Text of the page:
Zen Recreations

Day 4

Monte Alban, Atzompa, San Bartolo Coyotepec.

Monte Alban (guided visit 9 AM-12 PM

For those intrepid travellers who want to unleash their inner explorer and come face to face with the exciting and rich history of Oaxaca and Mexico, there is a fabulous treat waiting at Monte Alban for you. A highly regarded archaeological site listed on the UNESCO World Heritage list, Monte Alban can trace its roots back to 500 B.C.  Visitors can immerse themselves in the Olmec, Zapotec and Mixtec cultures where there is a pyramid, sculptures, amazing carvings and an astronomical observatory.

For more than a millennium, successive generations of Olmec, Zapotec and Mixtec peoples ruled the life of the Oaxacan valley from the city-state of Monte Albán. Carved into a mountaintop 6400 feet above sea level, vast areas were levelled in 300 BC for terraces and plazas. Temples and residences that allowed for seismic movement were built using layers of quarried stone and adobe. By 800 AD, 50,000 people lived in the city of Monte Albán. It was so large that suburban satellite neighbourhoods were built on surrounding mountaintops.

Atzompa  (12 PM-2 PM)

At Aztompa you can truly get a feel for what it was like to live in the Mexican Pueblos and see modern villages selling their wonderful crafts. The town of Atzompa was founded somewhere between the 7th and 9th centuries and pottery making has become its main economy.  We will visit a Green Clay workshop where the ceramic work which is both utilitarian and decorative is done in pueblos. Visitors will get a chance to leisurely explore the magnificent churches and traditional vibrant market.

 The Atzompa archeological site has only been open to the public since the fall of 2012. Atzompa was built in a similar style to Monte Albán, although scaled down. There are small plazas, a temple, a tomb with funerary chambers, an artisan’s area, a stone quarry, and a large ball court, one of the largest in Meso-America, measuring 5 x 22 metres in an “I” shape,  north/south in orientation with long benches for spectators on either side. Ball games were both religious and political and were “practiced to influence the movement of the stars in the sky, the continuation of the existence of the cosmos, and thereby, the continuation of life” or so the signage at Atzompa tells us. It’s easy to imagine the power and influence of the games.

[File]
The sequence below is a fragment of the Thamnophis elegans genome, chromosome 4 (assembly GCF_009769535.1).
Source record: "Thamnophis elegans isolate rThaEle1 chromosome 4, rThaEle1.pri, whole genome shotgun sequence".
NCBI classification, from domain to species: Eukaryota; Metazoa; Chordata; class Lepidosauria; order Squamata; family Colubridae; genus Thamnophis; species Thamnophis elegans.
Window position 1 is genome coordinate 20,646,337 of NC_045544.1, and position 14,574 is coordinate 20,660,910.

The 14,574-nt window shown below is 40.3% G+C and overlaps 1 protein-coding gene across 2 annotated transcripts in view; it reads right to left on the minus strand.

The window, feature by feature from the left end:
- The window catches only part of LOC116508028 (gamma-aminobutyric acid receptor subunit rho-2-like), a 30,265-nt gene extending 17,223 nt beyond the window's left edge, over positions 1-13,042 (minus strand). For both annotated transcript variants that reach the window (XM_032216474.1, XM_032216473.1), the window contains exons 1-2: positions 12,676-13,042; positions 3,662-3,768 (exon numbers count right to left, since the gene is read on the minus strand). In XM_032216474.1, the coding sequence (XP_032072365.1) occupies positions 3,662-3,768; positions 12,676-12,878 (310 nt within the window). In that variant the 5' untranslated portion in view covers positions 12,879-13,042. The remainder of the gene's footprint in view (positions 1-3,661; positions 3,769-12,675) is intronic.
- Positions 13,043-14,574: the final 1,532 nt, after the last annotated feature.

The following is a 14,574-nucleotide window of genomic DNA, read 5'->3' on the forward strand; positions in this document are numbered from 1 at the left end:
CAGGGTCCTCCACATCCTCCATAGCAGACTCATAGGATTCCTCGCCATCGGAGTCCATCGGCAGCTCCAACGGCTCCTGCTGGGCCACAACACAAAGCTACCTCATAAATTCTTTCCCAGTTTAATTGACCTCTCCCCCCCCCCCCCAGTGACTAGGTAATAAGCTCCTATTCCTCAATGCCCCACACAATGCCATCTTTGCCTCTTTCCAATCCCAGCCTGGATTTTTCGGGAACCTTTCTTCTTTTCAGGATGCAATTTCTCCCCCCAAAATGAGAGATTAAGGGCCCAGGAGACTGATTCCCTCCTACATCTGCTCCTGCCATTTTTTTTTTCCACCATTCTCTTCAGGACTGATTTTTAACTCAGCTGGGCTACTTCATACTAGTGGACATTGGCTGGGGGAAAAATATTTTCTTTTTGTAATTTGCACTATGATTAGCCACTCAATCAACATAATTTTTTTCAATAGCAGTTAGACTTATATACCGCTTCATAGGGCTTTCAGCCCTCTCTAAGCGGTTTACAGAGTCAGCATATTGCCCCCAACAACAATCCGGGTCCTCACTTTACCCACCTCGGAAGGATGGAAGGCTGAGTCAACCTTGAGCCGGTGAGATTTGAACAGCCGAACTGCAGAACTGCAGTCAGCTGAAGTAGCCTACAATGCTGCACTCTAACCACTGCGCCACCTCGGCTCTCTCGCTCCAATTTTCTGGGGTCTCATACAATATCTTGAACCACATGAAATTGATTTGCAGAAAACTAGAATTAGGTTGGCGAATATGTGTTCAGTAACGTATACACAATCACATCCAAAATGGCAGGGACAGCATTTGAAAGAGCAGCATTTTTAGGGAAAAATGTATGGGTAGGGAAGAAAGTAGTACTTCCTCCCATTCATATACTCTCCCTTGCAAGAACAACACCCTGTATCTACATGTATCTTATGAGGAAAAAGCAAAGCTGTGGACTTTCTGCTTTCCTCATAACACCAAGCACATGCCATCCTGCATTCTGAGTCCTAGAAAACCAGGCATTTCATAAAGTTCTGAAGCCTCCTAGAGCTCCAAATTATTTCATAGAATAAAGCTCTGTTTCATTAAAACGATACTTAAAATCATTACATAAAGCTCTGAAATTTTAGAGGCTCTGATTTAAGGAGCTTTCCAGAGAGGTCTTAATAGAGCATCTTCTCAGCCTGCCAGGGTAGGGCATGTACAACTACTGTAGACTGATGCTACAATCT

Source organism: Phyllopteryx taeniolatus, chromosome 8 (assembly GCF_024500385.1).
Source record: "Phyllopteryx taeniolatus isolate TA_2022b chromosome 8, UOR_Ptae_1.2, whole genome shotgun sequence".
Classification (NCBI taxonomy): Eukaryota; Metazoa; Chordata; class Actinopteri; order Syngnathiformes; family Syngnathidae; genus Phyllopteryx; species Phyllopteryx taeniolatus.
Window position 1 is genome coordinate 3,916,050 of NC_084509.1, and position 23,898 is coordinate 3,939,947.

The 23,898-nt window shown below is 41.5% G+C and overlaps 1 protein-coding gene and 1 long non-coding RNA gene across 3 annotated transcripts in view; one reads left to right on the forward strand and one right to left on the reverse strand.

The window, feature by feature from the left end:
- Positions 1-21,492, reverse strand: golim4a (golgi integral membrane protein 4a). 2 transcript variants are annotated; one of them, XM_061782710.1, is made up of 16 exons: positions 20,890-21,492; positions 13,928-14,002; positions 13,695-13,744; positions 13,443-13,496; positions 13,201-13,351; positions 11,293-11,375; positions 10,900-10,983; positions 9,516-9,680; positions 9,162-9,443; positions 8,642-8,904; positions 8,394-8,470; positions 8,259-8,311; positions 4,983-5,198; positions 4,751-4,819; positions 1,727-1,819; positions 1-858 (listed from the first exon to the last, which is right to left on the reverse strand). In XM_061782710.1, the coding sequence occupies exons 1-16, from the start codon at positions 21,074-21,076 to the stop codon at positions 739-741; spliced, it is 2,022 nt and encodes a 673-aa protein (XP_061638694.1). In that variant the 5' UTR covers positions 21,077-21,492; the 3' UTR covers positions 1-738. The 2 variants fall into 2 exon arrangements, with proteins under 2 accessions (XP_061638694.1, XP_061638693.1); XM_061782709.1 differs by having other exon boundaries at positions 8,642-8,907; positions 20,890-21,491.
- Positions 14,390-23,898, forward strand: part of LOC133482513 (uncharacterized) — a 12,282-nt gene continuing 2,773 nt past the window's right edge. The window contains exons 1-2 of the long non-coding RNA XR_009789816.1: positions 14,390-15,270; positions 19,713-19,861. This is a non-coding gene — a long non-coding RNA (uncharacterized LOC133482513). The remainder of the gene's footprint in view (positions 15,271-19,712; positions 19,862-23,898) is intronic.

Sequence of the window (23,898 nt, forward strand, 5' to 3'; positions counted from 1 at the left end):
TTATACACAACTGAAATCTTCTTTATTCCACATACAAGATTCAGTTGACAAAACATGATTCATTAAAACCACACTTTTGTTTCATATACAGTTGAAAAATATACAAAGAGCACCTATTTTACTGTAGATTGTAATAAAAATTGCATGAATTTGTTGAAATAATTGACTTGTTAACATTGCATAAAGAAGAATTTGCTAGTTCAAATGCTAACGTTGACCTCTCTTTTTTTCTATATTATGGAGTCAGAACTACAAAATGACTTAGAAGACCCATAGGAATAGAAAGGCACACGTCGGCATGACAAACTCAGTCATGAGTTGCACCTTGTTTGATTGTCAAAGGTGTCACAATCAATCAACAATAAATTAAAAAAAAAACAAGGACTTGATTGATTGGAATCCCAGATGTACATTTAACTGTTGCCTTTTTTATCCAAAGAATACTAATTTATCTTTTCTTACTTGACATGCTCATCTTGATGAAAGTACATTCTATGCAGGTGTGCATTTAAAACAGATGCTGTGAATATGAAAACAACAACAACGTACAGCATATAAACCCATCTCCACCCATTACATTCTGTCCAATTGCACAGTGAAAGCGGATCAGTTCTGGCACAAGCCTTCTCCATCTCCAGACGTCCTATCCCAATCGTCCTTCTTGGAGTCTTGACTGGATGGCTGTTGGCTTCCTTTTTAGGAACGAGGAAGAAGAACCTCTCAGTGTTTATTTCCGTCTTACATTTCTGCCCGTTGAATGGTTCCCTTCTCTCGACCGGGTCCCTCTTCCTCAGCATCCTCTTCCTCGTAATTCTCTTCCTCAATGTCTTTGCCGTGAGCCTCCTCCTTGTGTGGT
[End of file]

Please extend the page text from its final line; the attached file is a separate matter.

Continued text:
From “Plaza C” you can see across to the city of Monte Albán. They looked across to the seat of power, both political and religious. Inhabitants looked down on the peasants, workers and farmers in the valley. They could easily see movement or threats from other people travelling in and out of the valley. These were wealthy and powerful people, who lived in luxury.

 Visitors will get a chance to leisurely explore the magnificent churches and traditional vibrant markets.  Lunch at La Capitlla restaurant  Travel time 40 minutes.

Lunch at La Capitlla restaurant 2.40 PM - 3.30 PM

San Bartolo Coyotepec 3.30 PM-5 PM

In San Bartolo Coyotepec meet masters of black clay, whose pieces are fired in specialized subterranean furnaces. Home to the famous barro negro pottery and traditional craft of the Zapotecs and Mixtecs. The polished, surprisingly light, black pottery that you find in hundreds of forms around Oaxaca, comes from San Bartolo Coyotepec. It was Rosa Real Mateo (1900−80) who invented the method of burnishing the barro negro with quartz stones for the distinctive shine, when fired in pit kilns turns black from smoke and the iron oxide in the clay.

We arrive back in Oaxaca at 6 PM, evening free